11. 11. A PROPOSED ALTERNATIVE TO THE HOPLITE DEBATE 11 mentions of thrusts or 38.3% of total spear usage versus 87 spear casts mentioned or 42.2% of total spear usage. (Van Wees 1995, 144). Van Wees attempts to explain the fighting styles represented in the Iliad by supporting the idea that Homeric champions actually used arms and armor similar to that of the hoplites but used them in an open formation. He concluded that both heroic fighters and massed infantry are present in Homer. Champions pick out other champions to fight while the open order infantry skirmish about throwing spears, javelins or stones. According to Van Wees, open order and closed order fighting happened simultaneously. Van Wees does offer somewhat of a compromise regarding hoplites. He allows for the presence of massed fighting of both styles – Homeric and hoplite. However, he dates the shift to the phalanx to after the 7th century. This effectively supports the revisionist argument that there could not have been a shift in power from aristocrats to a rising middling farmer class. Kagan and Viggiano summarize Van Wees position: “Mass combat did not lead to political changes.” (Kagan and Viggiano 2013, 46). There was no hoplite-led political revolution. Van Wees cites two of the surviving fragments of poetry by Tyrtaeus to prove that the poet was not writing about a phalanx. First, “those who dare go into close range and towards the front line fighters, while staying together, die in smaller numbers” (F II.11-13) is used to support Van Wees’ concept of both heroic fighters and massed infantry being present at the same time on the battlefield. Van Wees also uses Tyrtaeus to draw a connection between the types of massed fighting Homer describes, “And you, light-armed, squatting under a shield here and there, must throw great rocks and hurl smooth javelins while you stand close by the heavy-armed.” (F II. 35- 8). Van Wees argues that fighting took place at close range and long range at the same time.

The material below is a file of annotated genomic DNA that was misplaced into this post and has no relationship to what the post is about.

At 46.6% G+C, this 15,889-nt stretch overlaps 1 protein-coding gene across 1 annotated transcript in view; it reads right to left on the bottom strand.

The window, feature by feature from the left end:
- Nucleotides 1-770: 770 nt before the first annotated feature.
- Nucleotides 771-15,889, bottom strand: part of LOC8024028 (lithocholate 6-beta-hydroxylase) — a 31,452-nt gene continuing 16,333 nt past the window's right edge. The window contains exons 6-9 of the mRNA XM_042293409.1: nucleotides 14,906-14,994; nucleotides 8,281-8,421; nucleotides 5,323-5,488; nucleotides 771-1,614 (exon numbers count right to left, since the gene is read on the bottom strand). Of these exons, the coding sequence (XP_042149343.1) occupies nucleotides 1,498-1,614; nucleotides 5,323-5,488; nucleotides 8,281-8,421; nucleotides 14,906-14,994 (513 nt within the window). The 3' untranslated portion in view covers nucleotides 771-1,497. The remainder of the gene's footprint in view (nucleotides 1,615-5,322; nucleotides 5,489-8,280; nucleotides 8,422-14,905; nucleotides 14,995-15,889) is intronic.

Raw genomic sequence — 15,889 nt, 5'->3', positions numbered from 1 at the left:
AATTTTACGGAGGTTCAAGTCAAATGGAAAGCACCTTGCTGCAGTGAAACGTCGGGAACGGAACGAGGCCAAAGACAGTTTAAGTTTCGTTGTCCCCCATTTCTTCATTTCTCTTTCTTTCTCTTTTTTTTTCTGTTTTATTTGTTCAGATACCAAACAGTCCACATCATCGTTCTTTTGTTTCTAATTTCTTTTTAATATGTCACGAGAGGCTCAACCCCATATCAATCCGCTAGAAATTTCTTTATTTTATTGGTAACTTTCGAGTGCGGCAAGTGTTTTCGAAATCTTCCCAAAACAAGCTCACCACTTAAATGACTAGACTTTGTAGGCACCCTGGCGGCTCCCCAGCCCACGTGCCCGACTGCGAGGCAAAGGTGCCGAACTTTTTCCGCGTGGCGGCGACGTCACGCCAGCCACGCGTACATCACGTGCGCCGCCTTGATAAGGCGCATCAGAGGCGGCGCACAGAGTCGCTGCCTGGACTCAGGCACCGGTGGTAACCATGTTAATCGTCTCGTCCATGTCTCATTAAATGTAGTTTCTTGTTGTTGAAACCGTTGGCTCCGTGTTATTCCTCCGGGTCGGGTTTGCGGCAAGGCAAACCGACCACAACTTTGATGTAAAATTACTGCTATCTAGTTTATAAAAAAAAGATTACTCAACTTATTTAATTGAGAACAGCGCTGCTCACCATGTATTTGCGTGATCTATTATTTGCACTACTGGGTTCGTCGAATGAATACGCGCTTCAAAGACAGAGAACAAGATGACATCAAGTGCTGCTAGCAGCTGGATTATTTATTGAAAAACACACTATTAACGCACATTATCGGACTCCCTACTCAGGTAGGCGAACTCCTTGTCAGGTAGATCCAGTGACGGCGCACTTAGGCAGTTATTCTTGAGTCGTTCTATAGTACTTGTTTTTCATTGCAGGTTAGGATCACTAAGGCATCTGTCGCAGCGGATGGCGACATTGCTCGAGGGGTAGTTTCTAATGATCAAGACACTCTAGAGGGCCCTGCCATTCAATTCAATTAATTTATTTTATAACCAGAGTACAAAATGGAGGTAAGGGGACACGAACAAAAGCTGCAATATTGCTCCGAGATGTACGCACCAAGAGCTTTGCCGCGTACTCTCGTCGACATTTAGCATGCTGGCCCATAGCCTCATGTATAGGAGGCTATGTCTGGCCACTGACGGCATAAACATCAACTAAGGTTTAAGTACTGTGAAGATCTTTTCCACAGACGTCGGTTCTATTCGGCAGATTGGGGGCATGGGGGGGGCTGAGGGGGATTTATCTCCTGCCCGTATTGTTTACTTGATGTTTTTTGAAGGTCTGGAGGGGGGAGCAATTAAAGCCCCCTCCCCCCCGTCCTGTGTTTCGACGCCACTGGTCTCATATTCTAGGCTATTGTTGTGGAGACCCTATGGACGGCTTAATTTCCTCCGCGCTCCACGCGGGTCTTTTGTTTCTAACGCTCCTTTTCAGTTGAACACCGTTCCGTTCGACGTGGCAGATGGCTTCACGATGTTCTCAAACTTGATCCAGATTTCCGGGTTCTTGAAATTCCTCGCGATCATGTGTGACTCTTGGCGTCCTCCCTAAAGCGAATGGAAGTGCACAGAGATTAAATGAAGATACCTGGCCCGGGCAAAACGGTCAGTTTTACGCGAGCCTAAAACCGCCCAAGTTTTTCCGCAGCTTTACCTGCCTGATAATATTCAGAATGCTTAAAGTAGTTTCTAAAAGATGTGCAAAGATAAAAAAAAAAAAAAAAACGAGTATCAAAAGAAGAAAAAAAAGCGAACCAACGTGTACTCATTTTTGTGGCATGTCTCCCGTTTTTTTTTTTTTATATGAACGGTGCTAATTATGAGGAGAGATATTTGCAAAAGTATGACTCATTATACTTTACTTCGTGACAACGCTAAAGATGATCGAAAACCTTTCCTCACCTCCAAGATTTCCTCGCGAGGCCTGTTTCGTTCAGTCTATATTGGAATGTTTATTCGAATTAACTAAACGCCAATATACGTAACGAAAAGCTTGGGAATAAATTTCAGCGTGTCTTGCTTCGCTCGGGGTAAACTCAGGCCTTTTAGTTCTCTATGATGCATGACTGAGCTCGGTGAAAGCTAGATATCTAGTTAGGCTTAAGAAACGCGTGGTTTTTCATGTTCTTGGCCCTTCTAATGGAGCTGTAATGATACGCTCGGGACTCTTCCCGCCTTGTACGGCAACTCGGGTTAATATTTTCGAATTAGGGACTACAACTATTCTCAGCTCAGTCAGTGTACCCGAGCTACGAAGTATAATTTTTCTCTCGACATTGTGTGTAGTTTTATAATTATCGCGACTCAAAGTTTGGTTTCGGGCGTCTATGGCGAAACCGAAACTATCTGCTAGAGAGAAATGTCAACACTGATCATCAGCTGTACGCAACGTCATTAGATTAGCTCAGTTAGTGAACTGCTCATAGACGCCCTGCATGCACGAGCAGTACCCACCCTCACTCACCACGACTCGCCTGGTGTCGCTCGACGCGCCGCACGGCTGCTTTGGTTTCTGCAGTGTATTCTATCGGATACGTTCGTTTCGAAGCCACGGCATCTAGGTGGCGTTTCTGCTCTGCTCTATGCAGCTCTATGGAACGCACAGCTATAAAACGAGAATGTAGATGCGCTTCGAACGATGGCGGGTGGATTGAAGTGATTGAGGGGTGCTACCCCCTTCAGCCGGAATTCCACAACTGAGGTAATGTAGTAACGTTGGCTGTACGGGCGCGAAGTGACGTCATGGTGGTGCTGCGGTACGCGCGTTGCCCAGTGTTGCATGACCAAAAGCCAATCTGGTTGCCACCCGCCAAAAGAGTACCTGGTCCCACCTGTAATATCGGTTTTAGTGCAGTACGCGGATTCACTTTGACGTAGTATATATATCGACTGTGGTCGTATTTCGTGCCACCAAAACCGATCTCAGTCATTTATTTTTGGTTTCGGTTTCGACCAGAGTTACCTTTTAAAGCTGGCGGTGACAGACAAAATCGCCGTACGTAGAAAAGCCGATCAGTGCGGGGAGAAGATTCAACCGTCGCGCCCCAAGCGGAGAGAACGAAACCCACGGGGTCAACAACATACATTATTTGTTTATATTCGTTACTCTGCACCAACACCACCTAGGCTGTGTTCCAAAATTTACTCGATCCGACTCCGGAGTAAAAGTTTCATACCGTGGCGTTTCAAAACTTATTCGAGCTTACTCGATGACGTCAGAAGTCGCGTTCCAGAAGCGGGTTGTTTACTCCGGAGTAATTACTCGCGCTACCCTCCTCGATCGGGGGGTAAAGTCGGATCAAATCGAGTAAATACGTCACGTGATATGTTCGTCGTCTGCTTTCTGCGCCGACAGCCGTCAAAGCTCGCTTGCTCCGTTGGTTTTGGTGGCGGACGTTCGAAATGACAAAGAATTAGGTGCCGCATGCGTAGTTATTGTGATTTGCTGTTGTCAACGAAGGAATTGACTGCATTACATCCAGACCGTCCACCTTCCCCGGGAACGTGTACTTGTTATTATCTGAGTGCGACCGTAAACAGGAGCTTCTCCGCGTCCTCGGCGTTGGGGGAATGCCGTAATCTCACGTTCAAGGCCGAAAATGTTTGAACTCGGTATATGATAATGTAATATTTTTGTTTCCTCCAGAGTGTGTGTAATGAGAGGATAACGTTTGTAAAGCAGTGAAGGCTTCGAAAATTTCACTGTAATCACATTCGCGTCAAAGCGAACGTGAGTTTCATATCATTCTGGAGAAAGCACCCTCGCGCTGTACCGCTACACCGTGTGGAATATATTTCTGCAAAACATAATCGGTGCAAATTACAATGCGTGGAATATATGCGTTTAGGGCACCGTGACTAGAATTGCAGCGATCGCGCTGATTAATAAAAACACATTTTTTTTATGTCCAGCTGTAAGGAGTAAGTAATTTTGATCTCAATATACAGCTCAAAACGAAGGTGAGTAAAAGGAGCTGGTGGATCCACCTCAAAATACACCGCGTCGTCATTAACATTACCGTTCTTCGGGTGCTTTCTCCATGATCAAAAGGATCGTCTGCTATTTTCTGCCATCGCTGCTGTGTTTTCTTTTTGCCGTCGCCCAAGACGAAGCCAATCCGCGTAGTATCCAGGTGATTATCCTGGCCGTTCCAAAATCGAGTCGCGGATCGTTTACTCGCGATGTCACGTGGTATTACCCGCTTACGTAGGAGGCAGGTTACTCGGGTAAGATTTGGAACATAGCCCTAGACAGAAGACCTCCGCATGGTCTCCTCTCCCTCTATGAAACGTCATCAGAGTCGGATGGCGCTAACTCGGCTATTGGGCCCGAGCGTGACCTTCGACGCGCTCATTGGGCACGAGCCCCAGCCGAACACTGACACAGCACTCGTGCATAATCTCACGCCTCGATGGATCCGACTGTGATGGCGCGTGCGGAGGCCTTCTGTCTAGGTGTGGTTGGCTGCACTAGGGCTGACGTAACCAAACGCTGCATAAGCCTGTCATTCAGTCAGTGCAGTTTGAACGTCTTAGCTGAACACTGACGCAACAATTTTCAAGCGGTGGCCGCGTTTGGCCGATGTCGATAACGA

12. 12. A PROPOSED ALTERNATIVE TO THE HOPLITE DEBATE 12 Van Wees does concede the idea that an agrarian revolution took place as Hanson argues. However, he places it in the 3rd century BC – two centuries later than Hanson. This supports his theory that there was no rise of a hoplite middling class farmer that gained more and more political power and affected a change in the style of government. In the introduction to Men of Bronze, Kagan and Viggiano wrote they had hoped to conclude the orthodox debate definitively with all parties accepting one side or the other. The reality is that both sides dug themselves in deeper to their positions. I propose a third option that merges both sides of the debate together. First, I would like to drop the term “revolution” along with the “sudden change” approach. Second, I would like to accept the term “evolution”. There was gradual change taking place over hundreds of years. It started with the collapse of the Mycenean kings/beginning of the Dark Age and ended with the Macedonian Phalanx. Lastly, I suggest we examine an iterative approach. If we accept the type of combat Van Wees feels was taking place in the Iliad, that of both open and closed order fighting happening at the same time, we can start each iteration by saying that over time, fighters gradually moved from the common ranks of skirmishers to the front ranks or promachoi. As they gradually adopted the double grip shield and other pieces of the panoply, they gradually started adopting hoplite close order battle tactics. First, one Homeric champion fought next to his brother in arms. Two heroic champions fighting side by side lead to a third and then to a fourth until fully ranked heavy infantry were fighting in a phalanx. In order to afford the cost of the hoplite panoply, new wealth had to be created. This wealth was being created by a new economic class, the independent middling farmer. As farming techniques increased as Hanson describes, new wealth was being generated. More wealth